When employees do not have enough to do at work they can experience the same stress effects because they are concerned that there is not enough work to keep them employed or maybe they will be perceived as lazy and not pulling their weight. They feel like they need to create things to do to look productive and if asked what they are doing may not have a good answer.
WebMD reported these facts about work related stress:
- The Occupational Safety and Health Administration (OSHA) declared stress a hazard of the workplace. Stress costs the American industry more than $300 billion annually.
- 43% of all adults suffer adverse health effects from stress.
- The lifetime prevalence of an emotional disorder is more than 50%, often due to chronic, untreated stress reactions.
- 75% to 90% of all doctor’s office visits are for stress-related ailments and complaints.
- Stress can play a part in problems such as headaches, high blood pressure, heart problems, diabetes, skin conditions, asthma, arthritis, depression, and anxiety.
Stress is a serious health issue. As a manager and business owner I have noticed when our business is slower, staff seem to “flounder” for things to do. Something that helps is at the beginning of each month to have staff members write down incentive goals with tasks that they can do when they have extra time. By doing this they do not have to “stress” to find things to keep them busy.
Also when we are overly busy I make sure that the staff does not stress about undone tasks, I reassure them there will always be another day and we will catch up over time. This gives them relief and they know I understand the situation and they do not have to stress over it.
Life is just too short to make it shorter.
Tina Del Buono, PMAC on
Jan 25th, 2018 9:00 am
Posted in Business Owner, Health Benefits, Manager Topics, Recommended Websites, Self-improvement | Comments Off on Too Much or Too Little Work Causes Stress?
Since our recent termination of an employee, I am back combing through stacks of resumes and cover letters trying to pick out candidates for initial interviews.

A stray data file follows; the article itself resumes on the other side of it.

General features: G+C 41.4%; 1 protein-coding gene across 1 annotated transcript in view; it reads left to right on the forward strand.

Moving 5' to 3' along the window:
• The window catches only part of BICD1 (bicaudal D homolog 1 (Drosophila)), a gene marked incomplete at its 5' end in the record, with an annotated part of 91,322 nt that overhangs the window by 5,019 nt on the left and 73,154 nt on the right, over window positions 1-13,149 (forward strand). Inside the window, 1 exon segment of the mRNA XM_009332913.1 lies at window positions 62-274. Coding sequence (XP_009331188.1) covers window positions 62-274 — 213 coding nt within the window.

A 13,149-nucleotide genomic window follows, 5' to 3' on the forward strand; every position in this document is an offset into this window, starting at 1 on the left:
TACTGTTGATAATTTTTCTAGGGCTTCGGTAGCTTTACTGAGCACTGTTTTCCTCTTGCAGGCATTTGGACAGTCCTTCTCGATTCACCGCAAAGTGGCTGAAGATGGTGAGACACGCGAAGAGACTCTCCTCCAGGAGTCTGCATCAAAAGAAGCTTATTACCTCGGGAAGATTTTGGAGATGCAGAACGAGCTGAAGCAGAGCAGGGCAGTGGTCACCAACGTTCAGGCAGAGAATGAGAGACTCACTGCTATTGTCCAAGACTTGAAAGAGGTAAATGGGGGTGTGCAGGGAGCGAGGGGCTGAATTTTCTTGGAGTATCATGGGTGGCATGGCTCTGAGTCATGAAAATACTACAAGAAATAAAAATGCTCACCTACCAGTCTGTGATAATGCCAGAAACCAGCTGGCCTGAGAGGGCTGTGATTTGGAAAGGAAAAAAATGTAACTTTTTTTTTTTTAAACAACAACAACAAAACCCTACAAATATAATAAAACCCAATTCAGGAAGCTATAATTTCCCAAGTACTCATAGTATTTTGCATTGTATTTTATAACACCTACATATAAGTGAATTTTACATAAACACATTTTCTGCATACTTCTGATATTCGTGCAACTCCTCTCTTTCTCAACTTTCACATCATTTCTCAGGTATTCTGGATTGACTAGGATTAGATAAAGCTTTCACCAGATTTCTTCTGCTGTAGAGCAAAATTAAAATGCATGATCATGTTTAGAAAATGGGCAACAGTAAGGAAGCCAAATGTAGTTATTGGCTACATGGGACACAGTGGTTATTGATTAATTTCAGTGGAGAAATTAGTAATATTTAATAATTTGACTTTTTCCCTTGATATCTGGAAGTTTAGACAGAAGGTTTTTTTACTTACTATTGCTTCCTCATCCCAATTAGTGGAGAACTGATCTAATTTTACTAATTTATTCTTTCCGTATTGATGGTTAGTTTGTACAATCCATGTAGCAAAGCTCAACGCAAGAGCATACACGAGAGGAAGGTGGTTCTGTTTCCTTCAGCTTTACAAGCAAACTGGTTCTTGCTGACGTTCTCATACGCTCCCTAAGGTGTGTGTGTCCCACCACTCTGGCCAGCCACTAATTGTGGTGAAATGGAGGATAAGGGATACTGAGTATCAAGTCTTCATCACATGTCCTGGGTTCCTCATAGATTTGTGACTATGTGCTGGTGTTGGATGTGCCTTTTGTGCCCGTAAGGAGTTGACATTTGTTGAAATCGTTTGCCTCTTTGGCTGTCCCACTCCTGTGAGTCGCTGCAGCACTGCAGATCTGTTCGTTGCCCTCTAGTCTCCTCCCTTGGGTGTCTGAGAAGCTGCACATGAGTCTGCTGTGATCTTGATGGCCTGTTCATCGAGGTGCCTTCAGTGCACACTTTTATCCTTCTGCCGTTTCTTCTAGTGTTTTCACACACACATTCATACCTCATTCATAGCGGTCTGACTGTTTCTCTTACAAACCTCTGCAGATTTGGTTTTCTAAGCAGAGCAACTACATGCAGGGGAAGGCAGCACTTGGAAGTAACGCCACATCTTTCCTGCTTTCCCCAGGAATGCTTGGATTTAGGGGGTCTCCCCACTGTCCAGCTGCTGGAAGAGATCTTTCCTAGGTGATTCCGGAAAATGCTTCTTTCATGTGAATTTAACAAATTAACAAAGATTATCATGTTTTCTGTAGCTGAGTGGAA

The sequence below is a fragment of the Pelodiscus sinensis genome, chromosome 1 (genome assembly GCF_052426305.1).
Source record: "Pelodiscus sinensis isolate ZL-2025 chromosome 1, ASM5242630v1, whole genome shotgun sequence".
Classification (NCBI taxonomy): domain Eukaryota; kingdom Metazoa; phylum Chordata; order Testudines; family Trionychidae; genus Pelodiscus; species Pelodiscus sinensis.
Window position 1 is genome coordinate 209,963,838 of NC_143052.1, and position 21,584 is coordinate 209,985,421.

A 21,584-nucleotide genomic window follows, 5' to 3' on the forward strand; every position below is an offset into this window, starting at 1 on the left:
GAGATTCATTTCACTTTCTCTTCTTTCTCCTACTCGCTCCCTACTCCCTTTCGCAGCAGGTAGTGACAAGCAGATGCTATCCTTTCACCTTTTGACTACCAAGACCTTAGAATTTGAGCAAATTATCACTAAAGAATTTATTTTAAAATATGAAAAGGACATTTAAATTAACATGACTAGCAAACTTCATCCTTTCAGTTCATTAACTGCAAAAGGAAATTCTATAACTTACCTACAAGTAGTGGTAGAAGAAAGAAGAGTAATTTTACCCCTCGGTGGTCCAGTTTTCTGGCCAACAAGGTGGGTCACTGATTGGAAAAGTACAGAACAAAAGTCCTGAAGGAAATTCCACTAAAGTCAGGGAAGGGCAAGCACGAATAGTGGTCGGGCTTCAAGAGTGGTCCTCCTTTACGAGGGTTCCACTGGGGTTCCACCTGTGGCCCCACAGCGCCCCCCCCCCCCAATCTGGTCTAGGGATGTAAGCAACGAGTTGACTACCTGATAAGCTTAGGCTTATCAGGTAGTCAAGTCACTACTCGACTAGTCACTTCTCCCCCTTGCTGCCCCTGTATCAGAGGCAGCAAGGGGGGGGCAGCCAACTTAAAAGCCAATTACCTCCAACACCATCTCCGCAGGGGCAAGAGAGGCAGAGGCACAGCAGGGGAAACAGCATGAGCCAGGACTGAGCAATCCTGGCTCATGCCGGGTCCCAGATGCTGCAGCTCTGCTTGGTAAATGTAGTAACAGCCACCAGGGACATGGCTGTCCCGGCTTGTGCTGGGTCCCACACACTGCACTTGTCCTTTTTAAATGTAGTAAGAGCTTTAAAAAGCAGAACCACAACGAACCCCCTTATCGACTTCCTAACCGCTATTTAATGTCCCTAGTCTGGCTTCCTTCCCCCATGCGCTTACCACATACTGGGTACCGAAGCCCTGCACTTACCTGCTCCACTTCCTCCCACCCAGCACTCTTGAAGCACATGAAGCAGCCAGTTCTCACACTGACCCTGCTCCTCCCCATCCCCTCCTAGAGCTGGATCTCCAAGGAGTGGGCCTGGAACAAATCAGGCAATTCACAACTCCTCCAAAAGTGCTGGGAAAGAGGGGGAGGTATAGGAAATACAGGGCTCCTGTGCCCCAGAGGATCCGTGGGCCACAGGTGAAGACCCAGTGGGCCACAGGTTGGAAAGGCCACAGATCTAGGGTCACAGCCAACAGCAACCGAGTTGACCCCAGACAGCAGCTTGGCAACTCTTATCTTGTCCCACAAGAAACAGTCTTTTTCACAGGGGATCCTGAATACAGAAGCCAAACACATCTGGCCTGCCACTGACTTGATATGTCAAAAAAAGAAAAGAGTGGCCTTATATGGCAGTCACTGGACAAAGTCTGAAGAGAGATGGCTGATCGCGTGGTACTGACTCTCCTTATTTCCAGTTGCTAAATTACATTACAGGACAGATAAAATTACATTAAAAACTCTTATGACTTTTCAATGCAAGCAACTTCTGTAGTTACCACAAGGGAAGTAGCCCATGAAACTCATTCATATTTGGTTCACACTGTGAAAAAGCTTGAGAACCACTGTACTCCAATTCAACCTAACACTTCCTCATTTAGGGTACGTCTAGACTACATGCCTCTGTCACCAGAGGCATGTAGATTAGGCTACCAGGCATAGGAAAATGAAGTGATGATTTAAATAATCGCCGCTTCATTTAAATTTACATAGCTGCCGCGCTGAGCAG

If you have ever had to do this process you know that it is very time consuming, especially with the high number of resumes due to job shortages.
I have all of my questions written down for phone and face-to-face interviews, as I do not want to forget any vital information that I am seeking to get. With State laws being very restrictive it is important to learn how to make the candidates comfortable and willing to open up and tell you about them.
Being prepared as an interviewer is very important, as you are responsible for hiring the best person for the job. It is costly if you have to repeat the process over and over again.
It is also equally important to be prepared if you are the interviewee. You will want to find out as much about the job, company and people you will be working with in order to decide if the job is offered to you that it is a good fit for you.
The link below is an article from the, “Monster” job site, on important questions to ask when being interviewed.
Here are a few they suggested:
- What would I need to focus on differently than the previous person in this position?
- What are the biggest short- and long-term issues I would need to focus on in this position?
- What organizational issues should I be aware of?
After reading the article I am looking forward to finding out which, if any, of my candidates will have questions for me. I would say 8 out of 10 candidates I interview say they have no questions.
The goal of employee and job hunting is to find the right person for the job and the right job for the person.
“You don’t develop courage by being happy in your relationships everyday.
You develop it by surviving difficult times and challenging adversity.”
I was reading a supervisor’s guide by Skillpath Publications the other day and found some good advice in a chapter called “How to achieve goals and improve quality.”
It stated that many companies have slogans throughout their building about “Doing it right the first time,” Strive to be error free,” and “Make customers loyal.”
Posters like these are nice, but they really do not tell the employees what is expected of them in order to achieve the goals the company wants.
“Quality does not result from advice to “do your best” or to “be careful.” Measurable objectives need to be set and employees need to be trained on how to meet them.
If you are in a management position make sure that your employees have guidelines to follow on what steps to take in order to meet the goals of the company. These need to be clear and concise.
If the company’s goal is to sell 20% more “widgets” this month, then what is the plan to achieve that? Do they know what the numbers are to beat?
Employees need to have concrete goals to achieve or they will just be shooting in the dark and hoping to reach what the company wants.
“Setting a goal is not the main thing. It is deciding how you will go about achieving it and staying with that plan.” ~ Tom Landry
Tina Del Buono, PMAC on
Jan 11th, 2018 9:09 am
Posted in Business Improvement, Communication, Employee Management, Employee Training, Goal Management, Manager Topics | Comments Off on The Goal is What?